About Syndromic Surveillance & BioSense 2.0
In Stage 1 (prior to April 1, 2013) of the Medicare and Medicaid Electronic Health Record (EHR) Incentive Program, eligible providers (EPs) and eligible hospitals (EHs) were able to choose one of the three required public health reporting measures as part of their demonstration of the menu set measures for attesting to the Meaningful Use (MU) of certified EHR technology (CEHRT). However, in the state of Kentucky, reporting immunizations (if administering immunizations) was the only option available to EPs and EHs. Starting on April 1, 2013, EPs and EHs can now select syndromic surveillance as a public health reporting option.
Syndromic surveillance (SS) is a type of public health monitoring that uses medical data and statistical analysis to detect unusual activity that merits further investigation. Its primary goal is early detection of infectious diseases to reduce the risk of widespread infection. Syndromic surveillance provides timely public health information, often sooner than a laboratory test can be completed, and allows local, state, and federal public health to detect and respond to outbreaks more quickly.
This requirement is similar to the immunization objective in that providers are required to perform at least one ‘test’ submission of their certified EHR’s capability to send to public health agencies, except where prohibited, with a follow-up submission if successful. The objective for stage 1 of meaningful use for EPs is the capability to submit electronic syndromic surveillance data to public health agencies and actual submission except where prohibited and in accordance with applicable law and practice. The measure required is to perform at least one test of certified EHR technology’s capability to provide electronic syndromic surveillance data to public health agencies and follow-up submission if the test is successful (unless none of the public health agencies to which an EP submits such information have the capacity to receive the information electronically). For Stage 2 of meaningful use, the measure is the successful ongoing submission of electronic syndromic surveillance data during the entire EHR reporting period.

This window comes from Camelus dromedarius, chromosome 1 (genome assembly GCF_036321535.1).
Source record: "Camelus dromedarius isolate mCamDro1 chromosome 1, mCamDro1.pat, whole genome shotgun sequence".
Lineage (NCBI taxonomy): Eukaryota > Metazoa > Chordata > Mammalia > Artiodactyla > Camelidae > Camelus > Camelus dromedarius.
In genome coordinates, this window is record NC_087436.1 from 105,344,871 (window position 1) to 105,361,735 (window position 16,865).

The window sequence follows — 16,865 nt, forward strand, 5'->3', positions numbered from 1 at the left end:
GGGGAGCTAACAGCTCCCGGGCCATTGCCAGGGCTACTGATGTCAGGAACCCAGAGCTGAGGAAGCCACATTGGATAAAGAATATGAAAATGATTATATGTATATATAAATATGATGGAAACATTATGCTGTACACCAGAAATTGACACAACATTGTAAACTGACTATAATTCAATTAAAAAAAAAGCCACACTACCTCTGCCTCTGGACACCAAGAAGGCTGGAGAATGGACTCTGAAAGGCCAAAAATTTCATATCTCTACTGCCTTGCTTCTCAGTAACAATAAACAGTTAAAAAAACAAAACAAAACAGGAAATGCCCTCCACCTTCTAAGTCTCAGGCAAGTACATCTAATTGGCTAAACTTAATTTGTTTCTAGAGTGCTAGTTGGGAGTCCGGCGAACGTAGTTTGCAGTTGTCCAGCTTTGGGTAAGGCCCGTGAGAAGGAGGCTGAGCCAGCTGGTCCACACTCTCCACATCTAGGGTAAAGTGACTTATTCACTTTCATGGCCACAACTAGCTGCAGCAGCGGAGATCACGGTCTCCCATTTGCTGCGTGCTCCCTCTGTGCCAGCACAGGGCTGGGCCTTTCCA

The objectives and measures for stage 1 and stage 2 of meaningful use for EHs and Critical Access Hospitals (CAHs) are the same as the eligible providers, but they may also select reportable diseases/labs. Reportable diseases/labs require a lab feed, and hospitals must be using Logical Observations Identifiers, Names and Codes (LOINC). For Stage 2 of MU, syndromic surveillance moves to a core measure for hospitals and remains a menu measure for providers. Hospitals will be required to provide electronic syndromic surveillance data to public health agencies as part of the core MU measures. The automated syndromic surveillance data compiled through Meaningful Use (MU) provides data streams for longer term, ongoing analysis of chronic conditions. Currently, EPs or EHs that do not administer immunizations can continue to choose this public health exclusion and in stage 2 of meaningful use, the Centers for Medicare & Medicaid Services (CMS), outlines additional exclusions.
In order to attest the syndromic surveillance objective, eligible providers and hospitals must begin the onboarding process with the Kentucky Health Information Exchange (KHIE), in order to submit syndromic surveillance data. The KHIE will monitor the patient demographics for chief complaints and forward the information on to the Public Health Department and the Centers for Disease Control and Prevention (CDC) via BioSense 2.0, a CDC web-based solution in the internet cloud where health officials at state and local public health agencies can monitor or assess sydnromic activity within and beyond their jurisdictions.
Click here to view the educational packet that Kentucky REC clients received in the mail.
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